Oaths and Curses
Would not approve.
There has never been a time when the cuss, swear or blasphemous oath has not been a segment of the lexicon of language. Marketeers, curs and villians, crofters, soldiers and pompous braggarts have from Arcadia to America spouted a vile stench of offence to pepper their uncultured, limited vocabulary to add colour, meaning or emphasis. Sacre! Other languages than Albion's have been plagued by this base and vapid veneer of basic communication.
While understandable in rigidly hierarchical societies where life was truly nasty, brutish an short, the lowest of the low were barely human or worse, property and had no pretense at social morals or even mediocre education; in our own time and among those I would otherwise assume as sentient, this odious rot is deplorable. Is it laziness? Is it used to dot the emotive 'i's and cross the proverbial 't's? Or is it the entropic puss of a cheap and manufactured culture referencing itself in the word choice of the otherwise useful?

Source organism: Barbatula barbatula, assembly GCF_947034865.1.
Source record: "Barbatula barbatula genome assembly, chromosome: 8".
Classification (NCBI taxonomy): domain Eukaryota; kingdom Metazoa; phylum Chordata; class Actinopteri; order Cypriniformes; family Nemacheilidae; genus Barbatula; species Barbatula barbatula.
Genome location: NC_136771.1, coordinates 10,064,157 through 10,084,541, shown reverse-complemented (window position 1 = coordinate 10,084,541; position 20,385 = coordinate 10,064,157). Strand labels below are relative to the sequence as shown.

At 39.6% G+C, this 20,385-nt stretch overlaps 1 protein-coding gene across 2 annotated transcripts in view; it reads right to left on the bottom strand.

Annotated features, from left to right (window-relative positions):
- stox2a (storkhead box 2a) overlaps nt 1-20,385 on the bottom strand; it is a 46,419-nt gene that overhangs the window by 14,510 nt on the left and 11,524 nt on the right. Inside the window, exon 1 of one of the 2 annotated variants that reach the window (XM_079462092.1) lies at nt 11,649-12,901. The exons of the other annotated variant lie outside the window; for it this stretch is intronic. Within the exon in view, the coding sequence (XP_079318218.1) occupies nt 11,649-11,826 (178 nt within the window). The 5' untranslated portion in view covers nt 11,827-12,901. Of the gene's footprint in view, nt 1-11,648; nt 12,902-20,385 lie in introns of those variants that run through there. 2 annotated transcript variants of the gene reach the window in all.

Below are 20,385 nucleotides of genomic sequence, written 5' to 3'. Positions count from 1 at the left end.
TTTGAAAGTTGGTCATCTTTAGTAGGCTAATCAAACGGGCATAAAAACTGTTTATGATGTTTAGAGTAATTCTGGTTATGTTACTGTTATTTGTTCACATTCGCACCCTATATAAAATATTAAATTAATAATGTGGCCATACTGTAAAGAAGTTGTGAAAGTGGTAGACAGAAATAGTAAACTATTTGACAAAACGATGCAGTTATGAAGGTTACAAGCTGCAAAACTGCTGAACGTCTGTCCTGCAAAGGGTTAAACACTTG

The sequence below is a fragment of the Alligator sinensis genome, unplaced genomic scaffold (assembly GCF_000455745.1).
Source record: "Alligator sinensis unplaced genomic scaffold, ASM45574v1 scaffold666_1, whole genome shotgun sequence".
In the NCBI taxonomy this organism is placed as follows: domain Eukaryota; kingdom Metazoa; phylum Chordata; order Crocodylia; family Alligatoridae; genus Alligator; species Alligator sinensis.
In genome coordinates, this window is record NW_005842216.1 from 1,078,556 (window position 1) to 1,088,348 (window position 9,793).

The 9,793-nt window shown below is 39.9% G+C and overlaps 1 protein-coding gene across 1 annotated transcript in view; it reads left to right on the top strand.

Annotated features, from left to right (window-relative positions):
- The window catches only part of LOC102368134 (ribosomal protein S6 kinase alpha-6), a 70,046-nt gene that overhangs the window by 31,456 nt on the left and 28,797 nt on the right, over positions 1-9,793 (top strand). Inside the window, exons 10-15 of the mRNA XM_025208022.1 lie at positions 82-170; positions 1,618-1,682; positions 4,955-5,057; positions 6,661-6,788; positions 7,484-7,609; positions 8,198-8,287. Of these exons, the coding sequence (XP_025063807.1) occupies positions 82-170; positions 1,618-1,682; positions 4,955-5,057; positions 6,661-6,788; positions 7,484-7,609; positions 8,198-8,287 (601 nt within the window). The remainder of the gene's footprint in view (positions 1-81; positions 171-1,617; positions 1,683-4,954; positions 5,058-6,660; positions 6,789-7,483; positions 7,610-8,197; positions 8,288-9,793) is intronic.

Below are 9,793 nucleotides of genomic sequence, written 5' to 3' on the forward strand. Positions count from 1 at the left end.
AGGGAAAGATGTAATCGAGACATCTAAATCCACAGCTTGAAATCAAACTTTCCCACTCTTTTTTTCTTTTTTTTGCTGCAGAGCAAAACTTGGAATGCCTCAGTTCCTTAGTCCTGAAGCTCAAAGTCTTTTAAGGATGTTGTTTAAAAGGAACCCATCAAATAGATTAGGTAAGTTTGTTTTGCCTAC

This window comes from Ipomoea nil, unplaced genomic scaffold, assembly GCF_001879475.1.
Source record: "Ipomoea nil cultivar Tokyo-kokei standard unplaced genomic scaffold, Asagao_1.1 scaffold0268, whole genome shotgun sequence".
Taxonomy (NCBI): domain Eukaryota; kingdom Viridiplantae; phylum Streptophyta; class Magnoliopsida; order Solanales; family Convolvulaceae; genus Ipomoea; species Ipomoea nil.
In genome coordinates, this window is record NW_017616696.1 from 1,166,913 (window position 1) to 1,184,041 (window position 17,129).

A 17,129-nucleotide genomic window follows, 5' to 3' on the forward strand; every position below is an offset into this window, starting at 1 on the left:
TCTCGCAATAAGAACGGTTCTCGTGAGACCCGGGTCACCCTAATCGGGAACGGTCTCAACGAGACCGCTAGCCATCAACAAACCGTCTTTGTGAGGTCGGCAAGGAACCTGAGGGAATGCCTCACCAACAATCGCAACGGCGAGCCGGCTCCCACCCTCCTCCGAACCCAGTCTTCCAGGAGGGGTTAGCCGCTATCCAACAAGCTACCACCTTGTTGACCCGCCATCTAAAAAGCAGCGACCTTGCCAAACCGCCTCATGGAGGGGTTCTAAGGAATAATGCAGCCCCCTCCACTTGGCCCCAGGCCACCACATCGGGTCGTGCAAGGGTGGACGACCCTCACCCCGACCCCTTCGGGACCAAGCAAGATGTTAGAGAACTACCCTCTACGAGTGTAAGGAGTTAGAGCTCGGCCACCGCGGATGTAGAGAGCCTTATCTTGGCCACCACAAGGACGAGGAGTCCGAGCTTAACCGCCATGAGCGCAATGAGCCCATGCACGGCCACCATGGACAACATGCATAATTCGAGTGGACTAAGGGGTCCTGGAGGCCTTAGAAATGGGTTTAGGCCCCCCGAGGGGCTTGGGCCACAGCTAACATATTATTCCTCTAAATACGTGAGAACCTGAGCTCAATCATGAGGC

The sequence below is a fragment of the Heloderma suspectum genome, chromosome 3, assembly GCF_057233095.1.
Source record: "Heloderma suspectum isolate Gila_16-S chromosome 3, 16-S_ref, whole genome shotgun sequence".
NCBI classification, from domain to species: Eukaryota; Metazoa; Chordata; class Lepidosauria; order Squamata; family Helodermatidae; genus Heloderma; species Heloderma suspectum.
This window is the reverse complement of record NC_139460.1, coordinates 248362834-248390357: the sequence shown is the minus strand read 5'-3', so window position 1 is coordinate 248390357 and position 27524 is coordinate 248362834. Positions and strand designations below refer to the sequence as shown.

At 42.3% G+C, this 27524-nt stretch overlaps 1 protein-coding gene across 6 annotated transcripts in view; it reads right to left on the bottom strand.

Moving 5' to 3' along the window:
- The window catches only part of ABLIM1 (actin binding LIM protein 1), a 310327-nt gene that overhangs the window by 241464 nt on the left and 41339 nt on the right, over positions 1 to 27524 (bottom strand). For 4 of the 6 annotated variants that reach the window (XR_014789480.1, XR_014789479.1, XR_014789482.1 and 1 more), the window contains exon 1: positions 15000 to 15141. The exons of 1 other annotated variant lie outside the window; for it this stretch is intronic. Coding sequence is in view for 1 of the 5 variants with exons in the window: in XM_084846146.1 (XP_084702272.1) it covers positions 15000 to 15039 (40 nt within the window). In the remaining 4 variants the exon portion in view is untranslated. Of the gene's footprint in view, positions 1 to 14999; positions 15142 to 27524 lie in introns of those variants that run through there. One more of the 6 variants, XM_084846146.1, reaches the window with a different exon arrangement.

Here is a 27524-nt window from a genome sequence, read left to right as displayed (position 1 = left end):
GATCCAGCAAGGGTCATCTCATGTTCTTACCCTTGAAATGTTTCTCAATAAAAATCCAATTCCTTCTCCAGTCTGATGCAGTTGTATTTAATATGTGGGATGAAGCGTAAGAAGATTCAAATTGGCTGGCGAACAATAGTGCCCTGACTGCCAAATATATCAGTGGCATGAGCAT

Not that all swearing is to be seen as out of place. John Wane can regard the oncoming enemy with a despairing 'sonofabicth' and get away with it. It is the unneeded and pervasive peppering of words with poison that is truly the subject of my righteous disapproval. Imagine the vapour brained twinkie grating through a sentence with one dozen superfluous 'likes' and 'fer-sure ya know?s but instead of being merely depressed with the empty skulled twit you were disgusted with too frequent reference to fecal matter and crude debauchery.
I invite your comments and for those of you tempted to foul my comment box with the very evil I deplore, know that your own feeble and predictable attempt at irony will easily out done by my assessment of your lack of understanding of that word.